ALA (alpha-linolenic acid) An omega-3 fatty acid with 18 carbon atoms, considered essential because the body cannot make it from simpler substances.
Antioxidant A substance which helps to quench free radicals. Nutritive antioxidants include the vitamins E, C, and beta-carotene.
ATP (adenosine tri-phosphate) The molecule the body uses for energy. Free radicals are required to produce ATP.
DHA (docosa-hexaenoic acid) An omega-3 fatty acid with 22 carbon atoms, the most unsaturated fatty acid available in the diet, high amounts of which are in fish oils.
EPA (eicosa-pentaenoic aicd) An omega-3 fatty acid with 20 carbon atoms, found in fish oils.
Fatty Acid A molecule containing carbon, hydrogen, and oxygen atoms, together which make up building blocks of fats.
Free radical A highly unstable, reactive molecule, excessive amounts of which may damage other molecules. Some free radical activity is essential to produce ATP and fight infections.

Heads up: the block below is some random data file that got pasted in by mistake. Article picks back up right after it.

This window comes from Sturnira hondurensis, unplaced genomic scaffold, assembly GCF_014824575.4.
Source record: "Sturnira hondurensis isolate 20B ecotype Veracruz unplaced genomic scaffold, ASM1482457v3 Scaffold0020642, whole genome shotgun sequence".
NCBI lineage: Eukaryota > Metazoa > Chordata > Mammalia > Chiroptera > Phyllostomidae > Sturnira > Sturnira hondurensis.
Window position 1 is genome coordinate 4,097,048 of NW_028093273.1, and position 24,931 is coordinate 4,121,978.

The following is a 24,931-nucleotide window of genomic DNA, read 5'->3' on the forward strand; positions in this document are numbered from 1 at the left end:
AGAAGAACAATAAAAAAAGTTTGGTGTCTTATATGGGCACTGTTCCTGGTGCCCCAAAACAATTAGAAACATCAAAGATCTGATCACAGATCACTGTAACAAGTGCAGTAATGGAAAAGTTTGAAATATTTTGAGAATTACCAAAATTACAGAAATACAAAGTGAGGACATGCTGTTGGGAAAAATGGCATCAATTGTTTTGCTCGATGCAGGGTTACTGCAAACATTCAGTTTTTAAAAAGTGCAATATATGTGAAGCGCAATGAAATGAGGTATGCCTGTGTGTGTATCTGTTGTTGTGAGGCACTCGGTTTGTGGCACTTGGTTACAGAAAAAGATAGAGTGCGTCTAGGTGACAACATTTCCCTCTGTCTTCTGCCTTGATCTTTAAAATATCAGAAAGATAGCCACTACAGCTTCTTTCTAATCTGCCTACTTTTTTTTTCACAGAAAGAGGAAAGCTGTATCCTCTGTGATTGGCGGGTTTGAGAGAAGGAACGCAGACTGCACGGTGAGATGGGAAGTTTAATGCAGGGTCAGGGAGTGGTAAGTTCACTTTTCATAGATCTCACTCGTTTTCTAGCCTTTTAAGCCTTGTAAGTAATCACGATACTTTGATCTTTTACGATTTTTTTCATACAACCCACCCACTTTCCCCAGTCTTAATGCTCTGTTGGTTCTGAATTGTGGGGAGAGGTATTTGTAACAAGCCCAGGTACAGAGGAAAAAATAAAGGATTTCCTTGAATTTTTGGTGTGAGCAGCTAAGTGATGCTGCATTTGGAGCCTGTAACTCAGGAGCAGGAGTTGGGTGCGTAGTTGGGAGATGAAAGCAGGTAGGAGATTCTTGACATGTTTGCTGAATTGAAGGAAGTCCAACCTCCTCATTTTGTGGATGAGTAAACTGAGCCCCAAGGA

Lipid bilayer A protective membrane surrounding every cell, consisting of two layers of phospholipids.
Omega-3 fatty acid A fatty acid with its first double bond occurring after the 3rd carbon atom. ALA, DHA, and EPA are examples.
Oxidation A chemical process where an electron is stripped from a substance, forming a free radical. Unsaturated fatty acids such as DHA are particularly susceptible to oxidation. For instance, rancidity is an oxidative process.
Phospholipid Substances making up the lipid bilayer, consisting of phosphorus and usually two fatty acids. In the brain, one or these fatty acids is often DHA. In the eyes, both are.
Prostaglandins Biochemicals which play special roles in the body, categorized into three families or series, labeled PG1, PG2, and PG3.
Synapse The region where two neurons interface, allowing them to communicate. DHA concentrations in the synaptic membranes are particularly high.
Unsaturated fatty acid A fatty acid with double bonds between some of its carbon atoms, such as DHA.
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